Here’s an idea from 75 years ago that apparently never caught on. It’s a QSL “card” in the form of a recording disc. Using a recorder such as the Wilcox-Gay Recordio, the operator would record the other station’s signal. Then, the traditional QSL data would be written in with a “special marking ink.” The blanks were from the National Recording Supply Co. of Hollywood, California. The manufacturer promised “unlimited playback with wide frequency response and a minimum of surface noise.” The blanks retailed for a dime each. This example was shown in the May 1941 issue of Radio News.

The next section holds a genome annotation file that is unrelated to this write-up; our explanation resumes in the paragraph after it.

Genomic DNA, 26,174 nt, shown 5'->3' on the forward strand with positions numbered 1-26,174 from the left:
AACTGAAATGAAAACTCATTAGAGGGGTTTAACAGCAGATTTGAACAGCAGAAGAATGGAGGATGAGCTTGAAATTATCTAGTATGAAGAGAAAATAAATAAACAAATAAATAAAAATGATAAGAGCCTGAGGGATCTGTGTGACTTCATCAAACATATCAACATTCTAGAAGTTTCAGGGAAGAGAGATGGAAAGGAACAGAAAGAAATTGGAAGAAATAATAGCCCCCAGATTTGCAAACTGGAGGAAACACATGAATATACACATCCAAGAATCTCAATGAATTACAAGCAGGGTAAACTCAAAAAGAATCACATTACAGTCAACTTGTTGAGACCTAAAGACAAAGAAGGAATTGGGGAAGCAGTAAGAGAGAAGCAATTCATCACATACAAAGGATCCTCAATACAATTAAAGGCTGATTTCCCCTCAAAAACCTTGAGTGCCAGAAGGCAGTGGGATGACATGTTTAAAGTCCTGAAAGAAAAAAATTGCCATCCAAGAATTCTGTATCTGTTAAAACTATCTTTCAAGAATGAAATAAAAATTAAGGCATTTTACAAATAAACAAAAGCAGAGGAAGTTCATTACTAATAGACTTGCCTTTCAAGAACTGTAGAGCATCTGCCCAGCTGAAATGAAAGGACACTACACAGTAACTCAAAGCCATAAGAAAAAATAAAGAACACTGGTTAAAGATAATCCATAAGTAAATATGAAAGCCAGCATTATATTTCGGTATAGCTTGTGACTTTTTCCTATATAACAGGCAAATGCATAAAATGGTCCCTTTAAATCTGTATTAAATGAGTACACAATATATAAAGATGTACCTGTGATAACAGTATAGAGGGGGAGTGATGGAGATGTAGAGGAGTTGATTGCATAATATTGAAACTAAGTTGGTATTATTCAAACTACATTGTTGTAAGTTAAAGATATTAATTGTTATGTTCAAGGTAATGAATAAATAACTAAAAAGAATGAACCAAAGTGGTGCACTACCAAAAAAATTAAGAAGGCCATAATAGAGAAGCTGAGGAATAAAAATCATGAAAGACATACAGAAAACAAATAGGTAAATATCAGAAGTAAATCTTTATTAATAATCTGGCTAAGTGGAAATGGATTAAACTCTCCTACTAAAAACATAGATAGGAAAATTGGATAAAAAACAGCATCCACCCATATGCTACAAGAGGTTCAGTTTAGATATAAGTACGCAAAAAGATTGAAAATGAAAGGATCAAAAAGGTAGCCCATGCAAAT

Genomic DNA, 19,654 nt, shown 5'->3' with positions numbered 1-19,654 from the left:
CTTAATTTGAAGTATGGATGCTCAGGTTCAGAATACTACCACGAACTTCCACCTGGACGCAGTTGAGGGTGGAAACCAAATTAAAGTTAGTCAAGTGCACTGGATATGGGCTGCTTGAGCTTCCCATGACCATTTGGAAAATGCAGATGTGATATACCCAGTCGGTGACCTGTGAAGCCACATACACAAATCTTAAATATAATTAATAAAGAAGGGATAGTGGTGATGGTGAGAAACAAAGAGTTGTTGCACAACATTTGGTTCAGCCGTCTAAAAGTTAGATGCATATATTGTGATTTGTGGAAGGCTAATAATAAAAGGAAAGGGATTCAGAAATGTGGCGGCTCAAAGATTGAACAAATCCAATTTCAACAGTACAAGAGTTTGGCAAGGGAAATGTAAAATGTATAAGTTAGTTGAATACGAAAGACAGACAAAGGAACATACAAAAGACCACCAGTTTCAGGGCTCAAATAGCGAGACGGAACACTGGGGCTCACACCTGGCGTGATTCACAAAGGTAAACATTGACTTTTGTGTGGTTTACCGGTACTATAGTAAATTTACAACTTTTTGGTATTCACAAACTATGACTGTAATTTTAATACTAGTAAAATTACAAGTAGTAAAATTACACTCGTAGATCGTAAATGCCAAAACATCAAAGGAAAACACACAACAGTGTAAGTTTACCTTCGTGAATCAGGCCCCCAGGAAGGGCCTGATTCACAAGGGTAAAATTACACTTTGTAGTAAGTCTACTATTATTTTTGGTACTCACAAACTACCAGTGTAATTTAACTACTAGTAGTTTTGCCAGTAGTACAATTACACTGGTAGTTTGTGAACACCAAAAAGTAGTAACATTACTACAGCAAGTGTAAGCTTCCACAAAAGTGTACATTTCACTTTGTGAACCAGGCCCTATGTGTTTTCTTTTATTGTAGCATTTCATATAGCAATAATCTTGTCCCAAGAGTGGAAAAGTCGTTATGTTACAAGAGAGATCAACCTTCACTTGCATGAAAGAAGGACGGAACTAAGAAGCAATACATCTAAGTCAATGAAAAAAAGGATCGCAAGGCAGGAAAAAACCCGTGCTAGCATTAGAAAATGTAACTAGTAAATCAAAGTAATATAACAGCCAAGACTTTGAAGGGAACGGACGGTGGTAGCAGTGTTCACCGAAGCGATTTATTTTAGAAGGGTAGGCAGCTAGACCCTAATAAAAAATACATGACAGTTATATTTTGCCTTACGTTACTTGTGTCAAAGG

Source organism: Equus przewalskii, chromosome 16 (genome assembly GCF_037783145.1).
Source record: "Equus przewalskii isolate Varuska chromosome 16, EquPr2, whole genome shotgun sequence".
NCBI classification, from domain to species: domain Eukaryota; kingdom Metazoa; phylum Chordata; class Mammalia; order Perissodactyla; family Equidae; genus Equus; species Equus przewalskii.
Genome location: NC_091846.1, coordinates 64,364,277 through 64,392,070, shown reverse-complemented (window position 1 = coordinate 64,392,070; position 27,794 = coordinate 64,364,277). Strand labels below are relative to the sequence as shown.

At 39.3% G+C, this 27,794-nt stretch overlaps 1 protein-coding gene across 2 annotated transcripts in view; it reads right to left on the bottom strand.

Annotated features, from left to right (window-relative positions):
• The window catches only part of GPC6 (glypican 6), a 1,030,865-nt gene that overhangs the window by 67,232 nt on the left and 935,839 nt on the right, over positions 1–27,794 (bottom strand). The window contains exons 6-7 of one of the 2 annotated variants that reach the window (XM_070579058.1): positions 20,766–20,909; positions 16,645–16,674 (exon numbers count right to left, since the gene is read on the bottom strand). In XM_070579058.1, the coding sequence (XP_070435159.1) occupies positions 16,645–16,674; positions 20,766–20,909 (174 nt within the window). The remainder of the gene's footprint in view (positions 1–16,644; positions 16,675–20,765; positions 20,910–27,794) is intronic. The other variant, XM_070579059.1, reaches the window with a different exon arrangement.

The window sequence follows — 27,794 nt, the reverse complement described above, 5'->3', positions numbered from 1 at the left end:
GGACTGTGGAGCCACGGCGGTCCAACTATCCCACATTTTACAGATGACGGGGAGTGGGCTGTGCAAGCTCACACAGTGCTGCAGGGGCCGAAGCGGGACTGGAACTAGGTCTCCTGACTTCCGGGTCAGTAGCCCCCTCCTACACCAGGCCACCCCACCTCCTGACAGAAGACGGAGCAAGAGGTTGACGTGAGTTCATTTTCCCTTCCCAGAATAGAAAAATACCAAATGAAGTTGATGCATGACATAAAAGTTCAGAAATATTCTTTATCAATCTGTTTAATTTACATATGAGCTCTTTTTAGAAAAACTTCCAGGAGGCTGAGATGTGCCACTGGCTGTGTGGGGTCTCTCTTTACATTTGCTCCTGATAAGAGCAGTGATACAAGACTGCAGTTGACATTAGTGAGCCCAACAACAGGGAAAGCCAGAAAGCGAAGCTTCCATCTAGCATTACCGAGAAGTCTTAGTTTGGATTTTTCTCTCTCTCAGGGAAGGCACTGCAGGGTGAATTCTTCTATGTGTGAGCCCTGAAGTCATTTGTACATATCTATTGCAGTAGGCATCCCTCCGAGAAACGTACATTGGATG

The disc is marked “Copyright Pend. National QSL Disc.” The magazine’s April 1941 issue provided more detail. It noted that “recent developments indicate that many amateurs now possess recording equipment and, instead of the old-time postcard, now use a disc to record other amateurs’ talks and send them through the mails.”